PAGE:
In a 1984 paper, "Split Light Composite Supermultiplets", one generation of leptons is obtained from SQCD with three colors and three flavors. Furthermore, the preons have quark-like hypercharges (see equations 3.15). The leptons are obtained at equation 3.42. Those "χ"s are components of the superfield T, defined in equation 3.18. If I am interpreting that correctly, T is a product of a quark and a squark.

3. Apr 17, 2017

### mitchell porter

This was wrong, $\Phi, \tilde \Phi$ are chiral superfields in $3, \bar 3$ reps of SU(3) (see e.g. the start of section 3), so T is a meson superfield.

4. Apr 17, 2017

### ftr

Mitchell, why are you trying to figure out the proton, some people already got the noble prize for it, right.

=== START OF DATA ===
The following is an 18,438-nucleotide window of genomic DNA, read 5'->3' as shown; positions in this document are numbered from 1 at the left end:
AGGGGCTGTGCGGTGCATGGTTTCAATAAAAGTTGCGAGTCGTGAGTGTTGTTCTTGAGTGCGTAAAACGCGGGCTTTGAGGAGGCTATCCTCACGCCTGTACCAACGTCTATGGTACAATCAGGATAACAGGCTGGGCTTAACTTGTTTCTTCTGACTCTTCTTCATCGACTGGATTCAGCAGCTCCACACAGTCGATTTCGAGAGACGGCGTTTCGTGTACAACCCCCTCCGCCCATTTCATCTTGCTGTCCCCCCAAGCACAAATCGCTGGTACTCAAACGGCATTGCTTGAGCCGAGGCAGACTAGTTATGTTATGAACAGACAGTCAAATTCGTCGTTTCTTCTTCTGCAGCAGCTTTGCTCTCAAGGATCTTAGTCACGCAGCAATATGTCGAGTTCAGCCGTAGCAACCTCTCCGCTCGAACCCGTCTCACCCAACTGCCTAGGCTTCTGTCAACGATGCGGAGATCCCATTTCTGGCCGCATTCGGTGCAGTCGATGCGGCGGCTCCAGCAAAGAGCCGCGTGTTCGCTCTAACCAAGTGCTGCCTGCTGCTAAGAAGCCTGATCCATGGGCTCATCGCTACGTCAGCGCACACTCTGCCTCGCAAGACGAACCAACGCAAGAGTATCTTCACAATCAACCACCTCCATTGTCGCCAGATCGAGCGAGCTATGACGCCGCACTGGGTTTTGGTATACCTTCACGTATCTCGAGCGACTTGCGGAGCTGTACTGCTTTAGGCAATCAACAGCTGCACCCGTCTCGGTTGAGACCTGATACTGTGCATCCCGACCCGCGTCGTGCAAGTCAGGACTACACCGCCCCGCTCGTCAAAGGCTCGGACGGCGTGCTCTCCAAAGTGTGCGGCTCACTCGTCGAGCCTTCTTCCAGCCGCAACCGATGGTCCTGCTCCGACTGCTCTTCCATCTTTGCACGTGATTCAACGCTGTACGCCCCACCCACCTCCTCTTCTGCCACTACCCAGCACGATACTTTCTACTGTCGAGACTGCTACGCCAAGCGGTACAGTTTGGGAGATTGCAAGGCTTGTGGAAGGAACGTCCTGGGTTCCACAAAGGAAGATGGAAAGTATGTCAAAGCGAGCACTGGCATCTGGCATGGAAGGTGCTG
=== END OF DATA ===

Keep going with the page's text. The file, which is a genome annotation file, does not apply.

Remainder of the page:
5. May 7, 2017

### mitchell porter

Masiero & Veneziano 1984 provides a context in which e.g. a muon-pion superfield can be explored. But what about the quark-diquark relationship? An appealing possibility is that the next step beyond Shifman & Vainshtein 2005 is to work in N=2 supersymmetry. Seiberg and Witten analyzed the space of ground states for N=2 SU(2) gauge theory, and found that there were paths through it, in which composite objects (monopoles) map smoothly to elementary objects. The quark-diquark part of the sbootstrap has always looked like a kind of self-duality, and N=2 SU(2) SQCD may provide a context in which a change of variables can map a diquark superfield onto a quark superfield. (And to include charge, one would just work with U(n) rather than SU(n).)

6. May 8, 2017

### arivero

Hmm, it has been some years, so ok lets go for a recap :-)